For me, Plan B is Plan Benedict. And the reason is simple: I believe that the current hard secular context will push and push and push, and then find that the pendulum swings back against it somewhat. True there may be irretrievable losses for the church in terms of state favour, but if the goal is a strong church that can demonstrate in word and deed that it runs counter to the culture, and that it is, in my term, “repellently attractive”, then that is a win as far as I am concerned.
Of course you will only see that as a win if you’re prepared to put in the hard work for a generation. If you want it all sorted out now, then just say “Yes, but” a bit louder every day to drown out the opposing voices. I do worry about the direction our post-Christian culture is going, as it is naively optimistic that it can enjoy the fruit of the gospel while not enduring the root of the gospel. That will not be sustainable. The Post-Christian West will be angry, fractured, zealous and frustratingly unsatisfiable.
True, the apocalypse that arrives may be a beautiful one for a time, but since it is a facade, the cracks will appear at some point – they already are. The point of the Benedict Option is not that we hide away as the culture gets worse and worse, but that we prepare ourselves for the new landscape that we will have to negotiate; a landscape that will be harsher and that will require a deeper commitment to a seemingly less plausible, more marginalised counter culture – the church of God.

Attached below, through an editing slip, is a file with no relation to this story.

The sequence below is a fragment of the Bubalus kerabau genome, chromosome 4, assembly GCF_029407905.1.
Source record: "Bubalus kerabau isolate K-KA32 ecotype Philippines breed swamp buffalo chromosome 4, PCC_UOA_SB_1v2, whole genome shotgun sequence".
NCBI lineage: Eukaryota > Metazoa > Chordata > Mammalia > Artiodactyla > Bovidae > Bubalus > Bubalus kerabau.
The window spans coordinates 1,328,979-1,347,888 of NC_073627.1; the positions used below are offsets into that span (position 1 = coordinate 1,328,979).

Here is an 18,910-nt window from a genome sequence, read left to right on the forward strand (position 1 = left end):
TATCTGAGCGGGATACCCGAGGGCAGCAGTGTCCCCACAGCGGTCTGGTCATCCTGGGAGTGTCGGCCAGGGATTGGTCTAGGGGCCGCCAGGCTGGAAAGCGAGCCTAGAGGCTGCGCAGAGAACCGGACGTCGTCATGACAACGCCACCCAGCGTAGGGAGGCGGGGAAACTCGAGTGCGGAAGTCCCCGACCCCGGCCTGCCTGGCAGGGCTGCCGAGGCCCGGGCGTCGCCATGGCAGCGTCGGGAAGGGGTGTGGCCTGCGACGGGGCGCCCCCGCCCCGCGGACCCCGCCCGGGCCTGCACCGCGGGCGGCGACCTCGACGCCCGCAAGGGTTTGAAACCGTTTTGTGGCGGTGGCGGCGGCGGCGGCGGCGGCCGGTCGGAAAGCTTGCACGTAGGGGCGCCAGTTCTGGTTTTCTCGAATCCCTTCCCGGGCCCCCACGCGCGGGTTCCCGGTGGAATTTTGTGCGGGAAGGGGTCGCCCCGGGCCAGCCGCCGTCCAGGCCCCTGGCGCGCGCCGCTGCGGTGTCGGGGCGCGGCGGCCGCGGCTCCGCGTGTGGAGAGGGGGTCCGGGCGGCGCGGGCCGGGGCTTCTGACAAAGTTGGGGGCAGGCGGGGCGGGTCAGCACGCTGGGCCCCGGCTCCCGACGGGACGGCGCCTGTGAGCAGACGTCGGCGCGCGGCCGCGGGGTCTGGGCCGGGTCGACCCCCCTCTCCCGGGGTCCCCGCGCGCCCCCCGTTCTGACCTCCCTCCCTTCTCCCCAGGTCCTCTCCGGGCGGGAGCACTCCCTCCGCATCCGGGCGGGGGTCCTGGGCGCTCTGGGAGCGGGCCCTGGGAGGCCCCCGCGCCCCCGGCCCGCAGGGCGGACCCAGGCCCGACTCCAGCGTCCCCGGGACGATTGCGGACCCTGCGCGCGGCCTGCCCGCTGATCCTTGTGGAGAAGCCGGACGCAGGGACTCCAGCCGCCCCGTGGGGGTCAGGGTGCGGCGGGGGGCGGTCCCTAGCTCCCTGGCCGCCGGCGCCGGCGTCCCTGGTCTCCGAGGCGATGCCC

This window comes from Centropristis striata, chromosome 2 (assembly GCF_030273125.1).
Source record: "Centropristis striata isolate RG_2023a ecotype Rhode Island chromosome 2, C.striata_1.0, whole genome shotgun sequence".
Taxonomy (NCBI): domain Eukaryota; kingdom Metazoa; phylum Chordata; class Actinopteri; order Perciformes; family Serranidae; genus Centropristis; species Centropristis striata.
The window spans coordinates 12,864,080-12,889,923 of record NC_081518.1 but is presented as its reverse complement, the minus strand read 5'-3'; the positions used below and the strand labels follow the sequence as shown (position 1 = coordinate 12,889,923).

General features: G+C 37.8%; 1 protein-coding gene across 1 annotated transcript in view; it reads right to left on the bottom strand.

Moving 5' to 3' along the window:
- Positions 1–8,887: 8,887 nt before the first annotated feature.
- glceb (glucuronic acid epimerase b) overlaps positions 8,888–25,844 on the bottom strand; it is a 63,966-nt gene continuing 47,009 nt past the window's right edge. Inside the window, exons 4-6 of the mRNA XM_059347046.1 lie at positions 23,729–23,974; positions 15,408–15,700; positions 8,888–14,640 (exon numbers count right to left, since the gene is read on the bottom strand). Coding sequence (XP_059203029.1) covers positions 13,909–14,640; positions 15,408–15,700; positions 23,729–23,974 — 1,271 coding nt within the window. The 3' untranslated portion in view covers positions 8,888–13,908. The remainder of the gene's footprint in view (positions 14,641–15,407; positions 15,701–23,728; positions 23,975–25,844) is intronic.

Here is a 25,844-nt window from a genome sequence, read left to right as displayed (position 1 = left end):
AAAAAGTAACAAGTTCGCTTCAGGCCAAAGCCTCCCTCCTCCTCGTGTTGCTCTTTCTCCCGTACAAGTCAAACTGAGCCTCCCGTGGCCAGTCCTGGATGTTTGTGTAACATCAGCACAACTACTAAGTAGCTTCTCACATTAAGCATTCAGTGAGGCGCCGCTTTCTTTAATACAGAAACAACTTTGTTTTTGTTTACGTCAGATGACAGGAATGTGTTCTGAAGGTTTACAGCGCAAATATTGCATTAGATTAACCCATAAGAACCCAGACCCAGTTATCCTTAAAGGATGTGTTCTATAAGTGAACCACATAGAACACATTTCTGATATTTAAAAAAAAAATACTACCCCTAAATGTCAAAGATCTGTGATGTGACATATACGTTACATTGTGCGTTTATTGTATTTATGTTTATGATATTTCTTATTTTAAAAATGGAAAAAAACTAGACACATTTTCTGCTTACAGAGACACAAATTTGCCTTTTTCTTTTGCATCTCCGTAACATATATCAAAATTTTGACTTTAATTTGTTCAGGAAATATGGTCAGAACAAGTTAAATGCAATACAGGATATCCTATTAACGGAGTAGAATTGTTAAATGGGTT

It’s about toughening up, creating alternative institutions for our children to learn and grow in. Think Star Wars and Jedi Knight training, as opposed to hill-billy fundamentalists. B/O-ers are planning on coming back, if Jesus doesn’t first.
And will the cultural aggression die down to a point where we can find a non-contested place in the public square again? Perhaps, perhaps not. But my French friend Daniel is in Australia again (he wrote a great piece for me a few years ago about living as an evangelical in hard secular France).
His comment to me the other day was that he noticed Australian secularism is strident, loud and aggressive, compared with the situation in his homeland. That, no doubt, is partly to do with Australianism and partly to do with what stage the battle is at. To put it crassly, French secularism – or laïcité as they call it – has won. It doesn’t have to be shouty because the contest is seemingly over. In other words, our Plan B is French Christianity’s small “p” plan. There simply were, are and will be no other options in the near future.